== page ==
Defendant N & W is a Virginia corporation engaged in the transportation of property and goods by rail in interstate commerce; and, as such, N & W is a "carrier" within the meaning of the RLA and a "common carrier" subject to the Interstate Commerce Act ("ICA" or "the ICA"), 49 U.S.C. § 10101, et seq. Defendant Southern is a corporation, whose state of incorporation has not been made clear to the Court, *fn5" engaged in the transportation of property and goods by mail in interstate commerce; and, as such, it is also a carrier and common carrier subject, respectively, to the RLA and the ICA.

 Defendant Interstate, twenty-seven of whose employees will allegedly be injured by the implementation agreement in question, is incorporated in Virginia. In addition, it is a wholly-owned subsidiary of Southern, and is also subject to both the RLA and the ICA. All three defendants are controlled by Norfolk Southern Corporation ("NSC"), whose state of incorporation is not known by the Court. *fn6"

 As a result of an earlier transaction approved of by the ICC in Norfolk Southern Corp.--Control--Norfolk & W Ry. Co., 366 I.C.C. 171 (1982), N & W, Southern, and Interstate were consolidated as "mechanical services." On November 5, 1984, N & W and Southern petitioned ICC (Finance Docket No. 30582) for an exemption under 49 U.S.C. § 10505 ("Authority to exempt rail carrier transportation") *fn7" from the prior review requirements of 49 U.S.C. § 11343 ("Consolidation, merger, and acquisition of control"), to enable N & W to operate under contract the properties of Interstate. Concurrently, Interstate sought a similar exemption from the prior review requirements of 49 U.S.C. § 10901 ("Authorizing construction and operation of railroad lines"), so that it could construct "connecting tracks at Norton and Tacoma, Virginia"; and, finally, N & W sought an exemption from the same provision in order to conduct N & W operations over an additional 2.3 miles of Southern's lines in southwestern Virginia.

 UTU contends that, in their three-exemption petition, the defendants "stated in detail the manner in which they proposed to effectuate their contemplated transaction, including their intentions to alter seniority rights and to unilaterally [sic] select the forces to perform certain operations." Complaint, at 4 (emphasis added). Thus, in response to the defendants' petition, UTU, and the Railway Labor Executives' Association ("RLEA"), filed a letter of protest with the ICC.

 In mid-January, 1985, the defendants notified various UTU representatives of the carriers' respective employees that NSC, the parent corporation, intended to "coordinate and/or consolidate track and engine service, forces and seniority rosters on the Interstate and . . . [N & W]" in connection with the November 5, 1984 exemptions petition pending before the ICC. This notice was served on UTU pursuant to Article I, Section 4 of the employee protective conditions set forth in New York Dock Ry.--Control, 360 I.C.C. 60, aff'd, New York Dock Ry. v. United States, 609 F.2d 83 (2d Cir. 1979). See infra note 8 and p. 9. Reluctantly, UTU participated in negotiations with the defendants during late January, late February, and mid-April of 1985. Although the Panel would later characterize an April 17, 1985 document as a "tentative implementing agreement," UTU maintains that "these conferences failed to produce an implementing agreement acceptable to all the parties." Complaint, at 5.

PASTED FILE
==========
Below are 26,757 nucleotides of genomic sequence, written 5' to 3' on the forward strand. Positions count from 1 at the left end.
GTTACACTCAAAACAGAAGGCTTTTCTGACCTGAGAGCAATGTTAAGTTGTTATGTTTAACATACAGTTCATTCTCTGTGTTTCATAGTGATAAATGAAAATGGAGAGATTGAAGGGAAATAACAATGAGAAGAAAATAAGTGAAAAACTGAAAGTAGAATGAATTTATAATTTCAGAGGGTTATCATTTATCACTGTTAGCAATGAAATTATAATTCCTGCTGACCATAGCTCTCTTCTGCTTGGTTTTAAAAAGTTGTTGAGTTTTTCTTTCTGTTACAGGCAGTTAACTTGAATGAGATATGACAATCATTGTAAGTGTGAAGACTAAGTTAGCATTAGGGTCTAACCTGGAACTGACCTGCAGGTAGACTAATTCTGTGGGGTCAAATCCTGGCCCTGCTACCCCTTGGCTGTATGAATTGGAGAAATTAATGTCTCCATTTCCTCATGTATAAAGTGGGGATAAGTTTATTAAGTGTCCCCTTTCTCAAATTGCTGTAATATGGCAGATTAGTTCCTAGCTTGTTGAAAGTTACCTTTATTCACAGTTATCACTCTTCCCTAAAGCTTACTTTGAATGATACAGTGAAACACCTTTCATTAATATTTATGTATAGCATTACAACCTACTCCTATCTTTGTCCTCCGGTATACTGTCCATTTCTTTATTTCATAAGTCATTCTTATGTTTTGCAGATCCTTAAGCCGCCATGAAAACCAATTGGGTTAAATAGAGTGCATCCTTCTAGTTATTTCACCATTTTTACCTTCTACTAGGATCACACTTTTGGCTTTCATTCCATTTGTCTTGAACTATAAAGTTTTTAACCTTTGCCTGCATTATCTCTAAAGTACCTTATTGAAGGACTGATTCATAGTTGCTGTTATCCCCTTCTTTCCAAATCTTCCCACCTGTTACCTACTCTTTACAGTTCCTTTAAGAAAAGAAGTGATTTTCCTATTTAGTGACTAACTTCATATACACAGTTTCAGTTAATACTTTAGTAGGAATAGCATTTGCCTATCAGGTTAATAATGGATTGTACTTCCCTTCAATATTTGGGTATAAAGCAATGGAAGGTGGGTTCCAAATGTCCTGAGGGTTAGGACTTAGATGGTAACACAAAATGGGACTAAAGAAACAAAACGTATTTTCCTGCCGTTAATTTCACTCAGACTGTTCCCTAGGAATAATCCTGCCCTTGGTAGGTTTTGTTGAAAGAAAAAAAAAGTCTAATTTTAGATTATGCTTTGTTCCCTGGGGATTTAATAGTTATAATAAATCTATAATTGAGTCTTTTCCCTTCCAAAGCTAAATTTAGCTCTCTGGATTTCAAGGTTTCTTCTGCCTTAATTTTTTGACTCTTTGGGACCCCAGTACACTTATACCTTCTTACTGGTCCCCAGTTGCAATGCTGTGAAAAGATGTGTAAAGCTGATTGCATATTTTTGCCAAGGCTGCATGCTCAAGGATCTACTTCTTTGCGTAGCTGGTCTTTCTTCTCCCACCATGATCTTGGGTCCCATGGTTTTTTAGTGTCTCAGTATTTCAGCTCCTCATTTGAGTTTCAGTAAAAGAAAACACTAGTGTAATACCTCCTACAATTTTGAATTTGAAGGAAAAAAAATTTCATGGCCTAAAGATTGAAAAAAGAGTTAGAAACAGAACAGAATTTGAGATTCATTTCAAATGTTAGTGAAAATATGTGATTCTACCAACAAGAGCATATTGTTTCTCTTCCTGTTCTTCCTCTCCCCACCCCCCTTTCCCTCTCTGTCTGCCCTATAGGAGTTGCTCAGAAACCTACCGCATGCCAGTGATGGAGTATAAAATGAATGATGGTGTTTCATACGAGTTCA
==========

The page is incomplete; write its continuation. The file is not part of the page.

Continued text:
Meanwhile, on February 19, 1985, ICC issued a "Notice of Exemption" under 49 U.S.C. § 10505 that exempted from prior ICC review the "contract to operate" and "acquisition of trackage rights" proposals petitioned for by the respective defendants in November of 1984. In its decision, ICC stated that the exemptions were warranted, because N & W, Southern, and Interstate were already members of the same corporate family (i.e., that of NSC), so that the approved transactions would not result in changes in service levels, significant operational changes, or a change in the competitive balance with carriers outside the corporate family. See 49 U.S.C. § 10101; 49 C.F.R. § 1180.2(d)(3). ICC's exemption order required, however, as follows:

 

As a condition to use of this exemption, any employees affected by N & W-Southern contract to operate the properties of Interstate will be protected pursuant to Mendocino Coast Ry., Inc.--Lease and Operate, 354 I.C.C. 732 (1978) and 360 I.C.C. 653 (1980). Any employees affected by N & W's acquisition of trackage rights over Southern will be protected pursuant to Norfolk and Western Ry.Co.--Trackage Rights--BN, 354 I.C.C. 605 (1978), as modified in Mendocino Coast, supra, 360 I.C.C. 653 (1980). Together, these conditions satisfy the statutory requirements of 49 U.S.C. § 10505(g)(2). *fn8"